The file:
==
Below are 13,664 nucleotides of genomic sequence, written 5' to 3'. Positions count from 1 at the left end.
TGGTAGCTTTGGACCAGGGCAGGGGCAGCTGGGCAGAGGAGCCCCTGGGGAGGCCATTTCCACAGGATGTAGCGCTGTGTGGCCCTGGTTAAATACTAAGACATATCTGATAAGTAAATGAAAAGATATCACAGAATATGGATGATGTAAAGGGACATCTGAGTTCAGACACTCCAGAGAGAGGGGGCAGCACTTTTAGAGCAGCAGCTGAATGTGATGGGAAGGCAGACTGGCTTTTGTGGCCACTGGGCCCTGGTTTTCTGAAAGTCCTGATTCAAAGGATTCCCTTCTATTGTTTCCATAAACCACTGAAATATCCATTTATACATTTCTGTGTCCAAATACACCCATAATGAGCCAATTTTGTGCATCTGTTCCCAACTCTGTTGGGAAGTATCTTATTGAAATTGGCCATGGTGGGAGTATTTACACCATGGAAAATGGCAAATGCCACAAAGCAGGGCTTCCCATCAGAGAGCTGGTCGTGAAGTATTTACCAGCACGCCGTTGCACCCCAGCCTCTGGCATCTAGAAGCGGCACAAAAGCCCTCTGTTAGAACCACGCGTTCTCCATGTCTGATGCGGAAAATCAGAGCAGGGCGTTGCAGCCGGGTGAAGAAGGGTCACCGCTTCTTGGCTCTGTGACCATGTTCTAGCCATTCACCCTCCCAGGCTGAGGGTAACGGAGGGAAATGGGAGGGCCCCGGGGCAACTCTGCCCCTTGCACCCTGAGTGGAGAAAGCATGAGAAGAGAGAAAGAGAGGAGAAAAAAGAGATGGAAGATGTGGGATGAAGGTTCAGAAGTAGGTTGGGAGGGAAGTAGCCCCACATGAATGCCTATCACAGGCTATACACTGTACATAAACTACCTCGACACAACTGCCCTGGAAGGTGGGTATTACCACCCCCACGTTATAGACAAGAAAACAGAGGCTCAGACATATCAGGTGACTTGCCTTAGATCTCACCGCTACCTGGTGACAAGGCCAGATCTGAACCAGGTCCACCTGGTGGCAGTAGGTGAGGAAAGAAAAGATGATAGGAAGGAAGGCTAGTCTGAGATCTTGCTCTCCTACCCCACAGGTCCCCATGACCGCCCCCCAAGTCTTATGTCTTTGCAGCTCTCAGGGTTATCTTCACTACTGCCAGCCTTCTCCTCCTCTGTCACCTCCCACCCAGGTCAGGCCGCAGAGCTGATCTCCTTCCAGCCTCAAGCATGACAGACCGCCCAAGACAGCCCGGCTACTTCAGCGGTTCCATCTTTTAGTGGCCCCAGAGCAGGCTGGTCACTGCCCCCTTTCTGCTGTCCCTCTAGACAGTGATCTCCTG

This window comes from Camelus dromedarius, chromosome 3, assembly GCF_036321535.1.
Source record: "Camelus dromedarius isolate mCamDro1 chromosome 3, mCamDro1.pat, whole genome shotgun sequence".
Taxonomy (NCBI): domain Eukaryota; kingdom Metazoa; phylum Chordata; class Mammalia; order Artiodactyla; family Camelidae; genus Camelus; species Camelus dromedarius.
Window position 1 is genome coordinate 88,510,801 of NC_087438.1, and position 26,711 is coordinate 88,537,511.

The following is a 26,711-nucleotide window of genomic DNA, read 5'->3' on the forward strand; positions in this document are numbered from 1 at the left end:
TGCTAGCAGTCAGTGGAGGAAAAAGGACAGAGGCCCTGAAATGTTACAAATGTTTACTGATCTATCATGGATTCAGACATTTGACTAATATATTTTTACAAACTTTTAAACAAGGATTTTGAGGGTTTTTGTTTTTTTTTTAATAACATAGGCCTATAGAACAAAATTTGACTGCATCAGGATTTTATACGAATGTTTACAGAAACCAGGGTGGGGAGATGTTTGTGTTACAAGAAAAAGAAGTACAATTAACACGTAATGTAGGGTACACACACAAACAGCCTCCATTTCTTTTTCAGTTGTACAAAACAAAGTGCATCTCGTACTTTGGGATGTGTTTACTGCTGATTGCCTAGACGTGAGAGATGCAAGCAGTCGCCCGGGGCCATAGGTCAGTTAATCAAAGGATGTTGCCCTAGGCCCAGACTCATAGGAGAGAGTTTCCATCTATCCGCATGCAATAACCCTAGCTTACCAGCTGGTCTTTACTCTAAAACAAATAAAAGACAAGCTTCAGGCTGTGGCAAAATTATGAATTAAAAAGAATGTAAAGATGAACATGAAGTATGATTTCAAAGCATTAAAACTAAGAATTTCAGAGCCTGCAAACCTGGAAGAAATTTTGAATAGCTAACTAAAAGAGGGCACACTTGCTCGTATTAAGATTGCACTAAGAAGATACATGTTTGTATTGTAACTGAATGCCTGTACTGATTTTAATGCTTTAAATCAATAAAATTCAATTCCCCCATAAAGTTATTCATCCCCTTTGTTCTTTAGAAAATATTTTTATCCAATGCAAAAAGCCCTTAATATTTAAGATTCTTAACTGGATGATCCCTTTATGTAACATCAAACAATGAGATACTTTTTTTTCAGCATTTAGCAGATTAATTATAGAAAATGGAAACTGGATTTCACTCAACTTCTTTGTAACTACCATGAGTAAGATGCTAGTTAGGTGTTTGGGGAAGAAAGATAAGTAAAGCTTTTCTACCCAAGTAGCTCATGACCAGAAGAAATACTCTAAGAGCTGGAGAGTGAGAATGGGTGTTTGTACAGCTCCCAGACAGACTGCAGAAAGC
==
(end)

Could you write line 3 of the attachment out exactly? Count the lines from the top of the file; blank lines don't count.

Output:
This window comes from Camelus dromedarius, chromosome 3, assembly GCF_036321535.1.